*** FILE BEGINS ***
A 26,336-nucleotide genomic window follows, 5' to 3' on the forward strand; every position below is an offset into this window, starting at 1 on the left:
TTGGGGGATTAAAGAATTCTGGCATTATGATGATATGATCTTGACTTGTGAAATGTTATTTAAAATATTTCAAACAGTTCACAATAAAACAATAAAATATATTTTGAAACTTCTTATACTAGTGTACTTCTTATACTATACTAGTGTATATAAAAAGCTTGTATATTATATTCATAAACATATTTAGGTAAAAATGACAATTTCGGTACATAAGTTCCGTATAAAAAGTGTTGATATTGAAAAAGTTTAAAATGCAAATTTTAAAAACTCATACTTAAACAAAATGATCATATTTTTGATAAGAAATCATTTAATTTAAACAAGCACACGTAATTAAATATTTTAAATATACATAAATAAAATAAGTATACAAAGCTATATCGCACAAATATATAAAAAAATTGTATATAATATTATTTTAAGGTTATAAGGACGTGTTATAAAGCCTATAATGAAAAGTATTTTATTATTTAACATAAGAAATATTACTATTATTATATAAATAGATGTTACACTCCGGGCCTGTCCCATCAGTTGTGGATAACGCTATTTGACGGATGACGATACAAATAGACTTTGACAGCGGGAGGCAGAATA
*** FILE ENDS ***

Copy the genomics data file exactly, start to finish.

A 26,336-nucleotide genomic window follows, 5' to 3' on the forward strand; every position below is an offset into this window, starting at 1 on the left:
TTGGGGGATTAAAGAATTCTGGCATTATGATGATATGATCTTGACTTGTGAAATGTTATTTAAAATATTTCAAACAGTTCACAATAAAACAATAAAATATATTTTGAAACTTCTTATACTAGTGTACTTCTTATACTATACTAGTGTATATAAAAAGCTTGTATATTATATTCATAAACATATTTAGGTAAAAATGACAATTTCGGTACATAAGTTCCGTATAAAAAGTGTTGATATTGAAAAAGTTTAAAATGCAAATTTTAAAAACTCATACTTAAACAAAATGATCATATTTTTGATAAGAAATCATTTAATTTAAACAAGCACACGTAATTAAATATTTTAAATATACATAAATAAAATAAGTATACAAAGCTATATCGCACAAATATATAAAAAAATTGTATATAATATTATTTTAAGGTTATAAGGACGTGTTATAAAGCCTATAATGAAAAGTATTTTATTATTTAACATAAGAAATATTACTATTATTATATAAATAGATGTTACACTCCGGGCCTGTCCCATCAGTTGTGGATAACGCTATTTGACGGATGACGATACAAATAGACTTTGACAGCGGGAGGCAGAATA